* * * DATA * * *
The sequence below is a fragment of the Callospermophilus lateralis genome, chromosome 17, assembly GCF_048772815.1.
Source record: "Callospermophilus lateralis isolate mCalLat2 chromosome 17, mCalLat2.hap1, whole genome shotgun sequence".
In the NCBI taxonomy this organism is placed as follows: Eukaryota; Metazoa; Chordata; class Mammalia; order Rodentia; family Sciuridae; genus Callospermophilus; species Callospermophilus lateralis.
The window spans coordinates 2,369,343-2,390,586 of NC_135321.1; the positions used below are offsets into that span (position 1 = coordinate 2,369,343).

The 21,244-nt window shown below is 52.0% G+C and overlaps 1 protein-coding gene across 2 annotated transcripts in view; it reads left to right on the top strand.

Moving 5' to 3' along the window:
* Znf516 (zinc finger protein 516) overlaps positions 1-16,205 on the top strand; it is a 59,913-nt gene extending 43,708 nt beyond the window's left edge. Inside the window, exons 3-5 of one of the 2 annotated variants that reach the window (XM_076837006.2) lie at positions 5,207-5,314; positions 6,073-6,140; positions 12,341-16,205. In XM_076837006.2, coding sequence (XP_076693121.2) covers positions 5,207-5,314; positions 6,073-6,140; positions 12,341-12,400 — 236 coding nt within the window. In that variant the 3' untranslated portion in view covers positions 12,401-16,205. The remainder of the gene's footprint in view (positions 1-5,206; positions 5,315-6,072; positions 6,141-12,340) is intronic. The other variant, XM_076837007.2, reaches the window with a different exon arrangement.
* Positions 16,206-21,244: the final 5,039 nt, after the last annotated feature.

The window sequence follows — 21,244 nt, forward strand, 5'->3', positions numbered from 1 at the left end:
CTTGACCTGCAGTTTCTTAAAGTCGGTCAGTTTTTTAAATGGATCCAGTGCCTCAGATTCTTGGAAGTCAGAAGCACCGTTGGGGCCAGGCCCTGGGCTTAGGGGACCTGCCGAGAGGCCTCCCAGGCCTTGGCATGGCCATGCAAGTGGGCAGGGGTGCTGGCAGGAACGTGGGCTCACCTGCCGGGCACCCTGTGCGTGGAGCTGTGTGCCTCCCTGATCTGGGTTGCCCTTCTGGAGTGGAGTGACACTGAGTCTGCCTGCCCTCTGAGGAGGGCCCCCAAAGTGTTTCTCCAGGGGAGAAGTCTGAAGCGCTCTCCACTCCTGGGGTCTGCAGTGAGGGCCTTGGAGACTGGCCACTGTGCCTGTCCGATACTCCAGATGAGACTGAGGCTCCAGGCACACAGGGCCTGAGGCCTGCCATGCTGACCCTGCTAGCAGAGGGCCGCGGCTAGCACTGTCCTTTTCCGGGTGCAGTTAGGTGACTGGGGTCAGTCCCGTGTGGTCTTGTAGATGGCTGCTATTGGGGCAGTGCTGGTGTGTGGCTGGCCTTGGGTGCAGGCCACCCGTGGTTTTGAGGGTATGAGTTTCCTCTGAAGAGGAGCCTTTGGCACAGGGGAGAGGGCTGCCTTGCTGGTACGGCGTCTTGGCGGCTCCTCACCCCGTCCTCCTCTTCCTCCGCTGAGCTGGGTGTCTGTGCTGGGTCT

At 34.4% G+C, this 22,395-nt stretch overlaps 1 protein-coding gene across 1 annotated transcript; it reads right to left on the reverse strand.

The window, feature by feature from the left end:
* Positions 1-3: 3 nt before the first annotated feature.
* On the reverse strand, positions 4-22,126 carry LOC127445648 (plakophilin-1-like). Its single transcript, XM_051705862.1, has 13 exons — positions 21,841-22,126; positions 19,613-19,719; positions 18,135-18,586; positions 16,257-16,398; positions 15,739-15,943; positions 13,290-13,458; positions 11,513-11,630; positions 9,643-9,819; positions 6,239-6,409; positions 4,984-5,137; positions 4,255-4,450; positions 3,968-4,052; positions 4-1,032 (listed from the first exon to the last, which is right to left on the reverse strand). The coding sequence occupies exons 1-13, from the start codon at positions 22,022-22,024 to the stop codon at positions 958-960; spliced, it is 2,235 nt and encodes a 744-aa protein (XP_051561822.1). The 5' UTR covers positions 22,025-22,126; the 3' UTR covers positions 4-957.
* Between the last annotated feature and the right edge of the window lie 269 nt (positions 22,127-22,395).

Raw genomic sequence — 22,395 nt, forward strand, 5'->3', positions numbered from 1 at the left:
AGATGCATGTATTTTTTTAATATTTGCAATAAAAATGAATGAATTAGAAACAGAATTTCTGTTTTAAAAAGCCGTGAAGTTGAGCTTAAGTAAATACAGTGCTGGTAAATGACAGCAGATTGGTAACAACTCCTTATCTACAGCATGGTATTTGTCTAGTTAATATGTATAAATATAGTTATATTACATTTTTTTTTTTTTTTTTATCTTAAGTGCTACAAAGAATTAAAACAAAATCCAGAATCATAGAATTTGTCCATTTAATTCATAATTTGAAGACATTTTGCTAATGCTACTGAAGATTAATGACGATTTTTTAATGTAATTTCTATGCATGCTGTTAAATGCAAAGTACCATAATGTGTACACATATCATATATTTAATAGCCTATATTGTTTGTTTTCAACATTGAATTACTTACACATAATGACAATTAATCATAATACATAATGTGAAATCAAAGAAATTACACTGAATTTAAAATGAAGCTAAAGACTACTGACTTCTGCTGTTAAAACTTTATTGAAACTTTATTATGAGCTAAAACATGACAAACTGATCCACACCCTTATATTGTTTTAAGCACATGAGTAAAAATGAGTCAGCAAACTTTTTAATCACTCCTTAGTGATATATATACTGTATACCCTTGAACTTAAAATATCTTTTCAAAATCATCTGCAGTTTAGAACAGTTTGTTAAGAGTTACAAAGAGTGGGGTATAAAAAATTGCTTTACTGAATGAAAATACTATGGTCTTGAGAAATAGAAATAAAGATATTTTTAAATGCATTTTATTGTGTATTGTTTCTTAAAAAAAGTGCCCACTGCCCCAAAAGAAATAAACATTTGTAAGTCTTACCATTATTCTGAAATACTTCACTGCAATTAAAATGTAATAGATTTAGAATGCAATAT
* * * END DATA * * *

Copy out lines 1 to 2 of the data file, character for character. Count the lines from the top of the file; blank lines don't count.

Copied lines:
The sequence below is a fragment of the Callospermophilus lateralis genome, chromosome 17, assembly GCF_048772815.1.
Source record: "Callospermophilus lateralis isolate mCalLat2 chromosome 17, mCalLat2.hap1, whole genome shotgun sequence".